Author Doron Rabinovici protests against the concessions of moderate Austrian politicians to the FPÖ: recently in Vienna, children were sent back to Kosovo at gunpoint. Ian McEwan wonders why major German novelists didn't mention the Wall. The NZZ looks through the Priz Goncourt shortlist and finds plenty of writers with more bite than Houellebecq. The FAZ outs two of Germany's leading journalists who fiercely guarded the German Foreign Ministry's Nazi past. Jens-Martin Eriksen and Frederik Stjernfelt analyse the symptoms of culturalism, left and right. Hans Ulrich Gumbrecht demonstratively yawns at German debate.
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Saturday 16 - Friday 22 October, 2010

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Saturday 9 - Friday 15 October, 2010

The FR laps up the muscular male bodies and bellies at the Michelangelo exhibition in the Viennese Albertina. The same paper is outraged by the cowardice of the Berlin exhibition "Hitler and the Germans". Mario Vargas-Llosa remembers a bad line from Sweden. Theologist Friedrich Wilhelm Graf makes it very clear that Western values are not Judaeo-Christian values. The Achse des Guten is annoyed by the attempts of the mainstream media to dismiss Mario Vargas-Llosa. The NZZ celebrates the tireless self-demolition of Polish writer and satirist Slawomir Mrozek.
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Saturday 2 - Friday 8 October, 2010

Nigerian writer Niyi Osundare explains why his country has become uninhabitable. German Book Prize winner Melinda Nadj Abonji says Switzerland only pretends to be liberal. German author Monika Maron is not sure that Islam really does belong to Germany. Russian writer Oleg Yuriev explains the disastrous effects of postmodernism on the Petersburg Hermitage. Argentinian author Martin Caparros describes how the Kirchners have co-opted the country's revolutionary history. And publisher Damian Tabarovsky explains why 2001 was such an explosively creative year for Argentina.
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Saturday 25 September - Friday 1 October

Three East German theatre directors talk about the trauma of reunification. In the FAZ, Thilo Sarrazin denies accusations that his book propagates eugenics: "I am interested in the interplay of nature and nurture." Polemics are being drowned out by blaring lullabies, author Thea Dorn despairs. Author Iris Radisch is dismayed by the state of the German novel - too much idle chatter, not enough literary clout. Der Spiegel posts its interview with the German WikiLeaks spokesman, Daniel Schmitt. And Vaclav Havel's appeal to award the Nobel prize to Liu Xiabobo has the Chinese authorities pulling out their hair.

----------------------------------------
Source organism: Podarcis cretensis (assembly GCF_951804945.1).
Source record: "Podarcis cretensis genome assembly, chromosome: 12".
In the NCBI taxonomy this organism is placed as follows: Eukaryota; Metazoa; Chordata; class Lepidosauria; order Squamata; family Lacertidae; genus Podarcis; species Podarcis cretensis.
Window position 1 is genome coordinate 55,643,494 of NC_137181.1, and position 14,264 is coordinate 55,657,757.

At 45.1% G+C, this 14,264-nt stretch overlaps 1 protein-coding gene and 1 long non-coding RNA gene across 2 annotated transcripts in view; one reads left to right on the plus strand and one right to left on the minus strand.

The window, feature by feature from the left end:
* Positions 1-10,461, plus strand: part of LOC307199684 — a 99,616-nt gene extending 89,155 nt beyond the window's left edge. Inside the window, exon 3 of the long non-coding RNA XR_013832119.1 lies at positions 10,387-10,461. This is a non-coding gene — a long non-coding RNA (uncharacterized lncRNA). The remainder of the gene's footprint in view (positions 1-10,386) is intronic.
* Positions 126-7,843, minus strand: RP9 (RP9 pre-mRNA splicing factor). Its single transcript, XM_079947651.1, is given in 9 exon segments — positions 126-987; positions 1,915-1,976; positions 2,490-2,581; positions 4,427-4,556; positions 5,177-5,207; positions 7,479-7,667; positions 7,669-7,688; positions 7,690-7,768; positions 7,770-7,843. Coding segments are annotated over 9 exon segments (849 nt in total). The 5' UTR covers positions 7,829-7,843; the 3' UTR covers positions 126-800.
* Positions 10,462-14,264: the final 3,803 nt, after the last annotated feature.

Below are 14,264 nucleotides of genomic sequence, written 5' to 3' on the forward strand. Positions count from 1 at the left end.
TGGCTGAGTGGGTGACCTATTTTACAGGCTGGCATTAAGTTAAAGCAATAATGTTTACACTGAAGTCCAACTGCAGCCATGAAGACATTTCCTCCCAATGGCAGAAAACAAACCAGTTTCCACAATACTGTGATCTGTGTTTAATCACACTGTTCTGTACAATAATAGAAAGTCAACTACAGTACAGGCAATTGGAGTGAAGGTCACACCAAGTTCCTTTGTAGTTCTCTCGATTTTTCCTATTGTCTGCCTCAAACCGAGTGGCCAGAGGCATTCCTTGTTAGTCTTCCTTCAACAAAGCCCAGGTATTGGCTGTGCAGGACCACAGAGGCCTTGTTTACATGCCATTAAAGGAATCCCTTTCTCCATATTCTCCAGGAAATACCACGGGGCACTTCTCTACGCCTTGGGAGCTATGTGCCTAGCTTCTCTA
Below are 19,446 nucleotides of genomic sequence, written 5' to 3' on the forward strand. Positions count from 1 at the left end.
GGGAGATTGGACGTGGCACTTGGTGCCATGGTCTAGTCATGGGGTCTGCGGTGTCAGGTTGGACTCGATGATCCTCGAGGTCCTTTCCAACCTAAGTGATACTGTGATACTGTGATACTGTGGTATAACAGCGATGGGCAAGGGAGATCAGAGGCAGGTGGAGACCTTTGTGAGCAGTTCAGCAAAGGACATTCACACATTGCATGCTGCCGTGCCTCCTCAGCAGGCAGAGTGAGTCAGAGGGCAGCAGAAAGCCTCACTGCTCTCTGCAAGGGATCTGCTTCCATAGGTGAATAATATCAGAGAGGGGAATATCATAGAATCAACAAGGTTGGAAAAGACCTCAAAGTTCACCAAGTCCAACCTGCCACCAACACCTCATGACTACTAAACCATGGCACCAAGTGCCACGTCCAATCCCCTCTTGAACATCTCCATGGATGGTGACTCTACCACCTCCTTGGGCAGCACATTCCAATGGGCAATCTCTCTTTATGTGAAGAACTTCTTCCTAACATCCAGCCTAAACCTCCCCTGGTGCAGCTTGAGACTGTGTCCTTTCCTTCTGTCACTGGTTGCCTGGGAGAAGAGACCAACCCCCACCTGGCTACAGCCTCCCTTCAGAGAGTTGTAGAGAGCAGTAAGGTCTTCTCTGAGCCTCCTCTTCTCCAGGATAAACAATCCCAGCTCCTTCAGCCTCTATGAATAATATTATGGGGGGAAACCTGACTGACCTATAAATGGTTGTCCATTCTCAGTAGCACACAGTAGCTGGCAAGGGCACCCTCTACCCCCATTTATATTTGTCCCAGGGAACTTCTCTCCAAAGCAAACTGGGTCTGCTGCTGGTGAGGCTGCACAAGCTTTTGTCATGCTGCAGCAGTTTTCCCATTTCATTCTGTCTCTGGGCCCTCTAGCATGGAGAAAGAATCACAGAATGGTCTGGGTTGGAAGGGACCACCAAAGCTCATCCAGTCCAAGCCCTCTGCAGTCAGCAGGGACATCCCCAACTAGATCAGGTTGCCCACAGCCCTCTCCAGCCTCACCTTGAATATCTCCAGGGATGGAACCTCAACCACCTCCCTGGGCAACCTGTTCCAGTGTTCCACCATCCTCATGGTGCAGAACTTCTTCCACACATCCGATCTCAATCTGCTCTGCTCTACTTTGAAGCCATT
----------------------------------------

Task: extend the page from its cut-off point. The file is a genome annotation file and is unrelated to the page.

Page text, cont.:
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Saturday 18 - Friday 24 September, 2010

Herta Müller's response to the news that poet Oskar Pastior was a Securitate informant was one of overwhelming grief: "When he returned home from the gulag he was everybody's game." Theatre director Luk Perceval talks about the veiled depression in his theatre. Cartoonist Molly Norris has disappeared after receiving death threats for her "Everybody Draw Mohammed" campaign. The Berliner Zeitung approves of the mellowing in Pierre Boulez' music. And Chinese writer Liao Yiwu, allowed to leave China for the first time, explains why schnapps is his most important writing tool.
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From the Feuilletons

Saturday 10 - Friday 17 September, 2010

The poet Oskar Pastior was a Securitate informant, the historian Stefan Sienerth has discovered. Biologist Veronika Lipphardt dismisses Thilo Sarrazin's incendiary intelligence theories as a load of codswallop. A number of prominent Muslim intellectuals in Germany have written an open letter to President Christian Wulff, calling for him to "make a stand for a democratic culture based on mutual respect." And a Shell study has revealed that Germany's youth aspire to be just like their parents.
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Saturday 4 - Friday 10 September, 2010